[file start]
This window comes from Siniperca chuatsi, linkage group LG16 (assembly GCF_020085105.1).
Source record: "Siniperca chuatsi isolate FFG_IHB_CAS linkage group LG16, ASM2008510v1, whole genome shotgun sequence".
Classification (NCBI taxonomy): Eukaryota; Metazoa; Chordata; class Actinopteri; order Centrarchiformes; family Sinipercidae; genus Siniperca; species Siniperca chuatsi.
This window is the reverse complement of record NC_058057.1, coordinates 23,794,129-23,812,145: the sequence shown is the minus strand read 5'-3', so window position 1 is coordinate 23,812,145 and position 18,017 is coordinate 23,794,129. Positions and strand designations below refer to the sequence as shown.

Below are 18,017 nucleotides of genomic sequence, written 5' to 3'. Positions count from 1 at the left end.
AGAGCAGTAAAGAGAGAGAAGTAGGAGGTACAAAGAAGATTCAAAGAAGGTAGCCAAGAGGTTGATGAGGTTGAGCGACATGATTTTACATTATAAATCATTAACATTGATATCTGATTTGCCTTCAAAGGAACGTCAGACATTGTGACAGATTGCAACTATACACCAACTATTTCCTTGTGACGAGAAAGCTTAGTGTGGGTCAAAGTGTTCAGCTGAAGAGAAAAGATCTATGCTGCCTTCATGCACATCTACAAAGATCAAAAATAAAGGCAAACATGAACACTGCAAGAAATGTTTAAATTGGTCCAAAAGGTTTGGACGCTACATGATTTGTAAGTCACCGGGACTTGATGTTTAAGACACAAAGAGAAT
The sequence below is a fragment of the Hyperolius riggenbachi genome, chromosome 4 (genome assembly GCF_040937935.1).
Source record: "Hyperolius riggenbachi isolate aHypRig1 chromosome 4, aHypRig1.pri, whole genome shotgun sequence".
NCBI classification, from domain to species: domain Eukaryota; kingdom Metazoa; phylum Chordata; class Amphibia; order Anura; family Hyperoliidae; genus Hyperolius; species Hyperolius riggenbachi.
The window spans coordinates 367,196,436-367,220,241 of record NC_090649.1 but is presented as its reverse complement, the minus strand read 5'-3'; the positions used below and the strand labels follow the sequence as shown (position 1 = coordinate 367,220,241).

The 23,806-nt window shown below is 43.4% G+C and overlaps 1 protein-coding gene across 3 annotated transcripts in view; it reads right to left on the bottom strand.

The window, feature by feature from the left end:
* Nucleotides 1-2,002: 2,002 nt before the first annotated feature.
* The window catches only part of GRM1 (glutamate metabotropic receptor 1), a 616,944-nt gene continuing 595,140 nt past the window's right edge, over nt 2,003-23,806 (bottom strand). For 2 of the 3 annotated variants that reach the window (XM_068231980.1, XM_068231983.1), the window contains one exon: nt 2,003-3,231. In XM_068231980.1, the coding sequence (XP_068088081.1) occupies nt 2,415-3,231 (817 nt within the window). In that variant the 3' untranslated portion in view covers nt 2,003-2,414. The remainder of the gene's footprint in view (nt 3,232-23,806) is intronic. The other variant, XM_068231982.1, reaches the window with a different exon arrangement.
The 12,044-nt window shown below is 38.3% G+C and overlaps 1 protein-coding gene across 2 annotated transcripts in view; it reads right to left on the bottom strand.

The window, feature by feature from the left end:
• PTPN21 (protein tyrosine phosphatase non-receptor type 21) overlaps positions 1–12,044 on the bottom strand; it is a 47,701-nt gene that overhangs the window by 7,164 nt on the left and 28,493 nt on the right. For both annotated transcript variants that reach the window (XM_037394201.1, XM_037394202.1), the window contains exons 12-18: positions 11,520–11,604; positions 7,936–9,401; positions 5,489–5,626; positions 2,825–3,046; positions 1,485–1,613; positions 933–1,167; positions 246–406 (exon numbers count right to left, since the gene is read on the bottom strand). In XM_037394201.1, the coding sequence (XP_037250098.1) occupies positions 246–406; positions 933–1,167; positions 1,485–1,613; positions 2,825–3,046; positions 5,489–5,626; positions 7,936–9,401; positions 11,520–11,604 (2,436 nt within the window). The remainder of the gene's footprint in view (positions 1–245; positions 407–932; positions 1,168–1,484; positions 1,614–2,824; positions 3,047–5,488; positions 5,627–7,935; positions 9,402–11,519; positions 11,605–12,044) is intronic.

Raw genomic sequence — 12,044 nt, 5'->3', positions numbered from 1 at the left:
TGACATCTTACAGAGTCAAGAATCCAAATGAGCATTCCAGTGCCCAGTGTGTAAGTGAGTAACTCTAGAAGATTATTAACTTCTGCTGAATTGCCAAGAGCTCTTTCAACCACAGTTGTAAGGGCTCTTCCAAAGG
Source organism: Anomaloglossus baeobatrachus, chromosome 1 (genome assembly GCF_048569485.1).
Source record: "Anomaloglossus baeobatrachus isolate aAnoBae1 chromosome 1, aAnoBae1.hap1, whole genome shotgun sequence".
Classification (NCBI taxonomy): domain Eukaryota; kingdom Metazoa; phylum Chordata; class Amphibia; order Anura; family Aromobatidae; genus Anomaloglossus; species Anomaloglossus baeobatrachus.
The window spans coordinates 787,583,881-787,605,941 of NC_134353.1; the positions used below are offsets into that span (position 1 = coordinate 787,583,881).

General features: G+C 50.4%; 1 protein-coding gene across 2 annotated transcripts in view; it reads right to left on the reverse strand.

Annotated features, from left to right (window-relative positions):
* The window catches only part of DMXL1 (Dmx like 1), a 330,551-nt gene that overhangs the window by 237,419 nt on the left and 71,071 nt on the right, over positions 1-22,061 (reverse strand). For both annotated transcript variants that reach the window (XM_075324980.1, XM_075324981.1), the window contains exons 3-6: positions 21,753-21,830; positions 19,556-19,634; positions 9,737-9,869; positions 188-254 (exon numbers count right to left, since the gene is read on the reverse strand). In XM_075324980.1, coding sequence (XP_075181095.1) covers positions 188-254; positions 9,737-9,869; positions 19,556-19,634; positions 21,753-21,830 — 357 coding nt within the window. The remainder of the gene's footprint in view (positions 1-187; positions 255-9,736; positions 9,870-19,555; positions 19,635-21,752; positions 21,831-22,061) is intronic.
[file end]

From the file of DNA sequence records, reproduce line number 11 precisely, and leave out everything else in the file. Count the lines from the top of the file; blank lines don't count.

The 23,806-nt window shown below is 43.4% G+C and overlaps 1 protein-coding gene across 3 annotated transcripts in view; it reads right to left on the bottom strand.